Sometimes the issue is small and you weren’t aware of it until the employee said something. Other times, you knew immediately that you didn’t handle a situation right. For example, you didn’t take the time to explain a project to the employee and you had a nagging thought that you were not organized in your presentation.

What I found to be the important strength to develop in managing employees is to respect what they bring to your team. Sounds ideal… especially when you are busy with day-to-day operations and feel the pressure of time to meet your deliverables. Yet It can be done.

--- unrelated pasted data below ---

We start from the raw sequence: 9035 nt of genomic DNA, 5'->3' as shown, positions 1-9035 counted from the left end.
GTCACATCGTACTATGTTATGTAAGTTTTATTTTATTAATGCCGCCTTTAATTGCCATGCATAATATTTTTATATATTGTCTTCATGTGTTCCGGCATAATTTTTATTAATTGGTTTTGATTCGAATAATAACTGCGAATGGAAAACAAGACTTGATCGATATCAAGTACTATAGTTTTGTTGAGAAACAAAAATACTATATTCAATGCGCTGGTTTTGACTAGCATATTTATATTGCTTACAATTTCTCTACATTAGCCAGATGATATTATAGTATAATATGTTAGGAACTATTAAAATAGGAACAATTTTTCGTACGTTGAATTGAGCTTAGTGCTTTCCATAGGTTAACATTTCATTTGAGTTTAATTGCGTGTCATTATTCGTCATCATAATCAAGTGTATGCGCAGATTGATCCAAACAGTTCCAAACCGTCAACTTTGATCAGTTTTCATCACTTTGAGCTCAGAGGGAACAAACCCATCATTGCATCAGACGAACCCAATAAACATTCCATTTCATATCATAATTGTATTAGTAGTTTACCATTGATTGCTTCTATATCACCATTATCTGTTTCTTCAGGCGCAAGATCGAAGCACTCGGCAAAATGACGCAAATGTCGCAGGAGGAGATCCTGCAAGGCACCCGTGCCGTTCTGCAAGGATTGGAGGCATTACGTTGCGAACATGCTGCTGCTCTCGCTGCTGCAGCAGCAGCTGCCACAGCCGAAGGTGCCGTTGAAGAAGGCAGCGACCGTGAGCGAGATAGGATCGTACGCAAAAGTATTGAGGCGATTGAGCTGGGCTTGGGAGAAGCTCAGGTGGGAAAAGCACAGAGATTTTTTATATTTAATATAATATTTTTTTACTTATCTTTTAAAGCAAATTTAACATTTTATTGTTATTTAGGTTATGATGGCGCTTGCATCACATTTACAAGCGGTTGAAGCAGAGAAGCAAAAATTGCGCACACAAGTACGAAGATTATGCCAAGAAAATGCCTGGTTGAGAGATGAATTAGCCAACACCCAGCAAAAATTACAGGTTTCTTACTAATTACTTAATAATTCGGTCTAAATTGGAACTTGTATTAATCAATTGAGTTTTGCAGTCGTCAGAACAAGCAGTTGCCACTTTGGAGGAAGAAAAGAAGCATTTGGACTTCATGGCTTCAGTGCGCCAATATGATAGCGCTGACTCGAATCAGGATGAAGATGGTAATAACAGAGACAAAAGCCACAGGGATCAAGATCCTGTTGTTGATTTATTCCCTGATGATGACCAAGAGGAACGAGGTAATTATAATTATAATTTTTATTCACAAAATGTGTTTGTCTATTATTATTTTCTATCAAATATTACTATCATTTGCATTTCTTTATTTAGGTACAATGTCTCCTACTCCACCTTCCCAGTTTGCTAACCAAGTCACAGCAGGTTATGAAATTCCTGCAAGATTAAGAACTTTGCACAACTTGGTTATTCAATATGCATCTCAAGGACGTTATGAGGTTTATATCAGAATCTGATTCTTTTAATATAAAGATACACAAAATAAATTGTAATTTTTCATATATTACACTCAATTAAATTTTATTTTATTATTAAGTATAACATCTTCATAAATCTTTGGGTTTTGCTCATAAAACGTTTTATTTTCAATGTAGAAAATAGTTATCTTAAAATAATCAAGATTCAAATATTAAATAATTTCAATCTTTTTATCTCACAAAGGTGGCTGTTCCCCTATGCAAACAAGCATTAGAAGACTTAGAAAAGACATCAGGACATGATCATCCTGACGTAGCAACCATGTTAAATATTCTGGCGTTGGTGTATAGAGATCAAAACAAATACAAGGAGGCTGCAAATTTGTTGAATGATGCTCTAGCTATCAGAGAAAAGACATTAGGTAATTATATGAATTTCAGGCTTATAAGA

Start by asking yourself…do I respect what each member brings to the team? If you don’t, then how can you resolve that situation? Employees do deserve your respect. Even if an employee isn’t able to meet the essential functions of their job, you can still handle them with respect. Sometimes the most respectful action is to let them move on to another position that is more suited to their abilities. Think it terms of respect when you interact with your team members.

So the question I leave you with is: Can you employees depend on your values to do what is right…even if you take a detour and make a mistake?

If you want the best from your employees, you have to give them your best…your respect.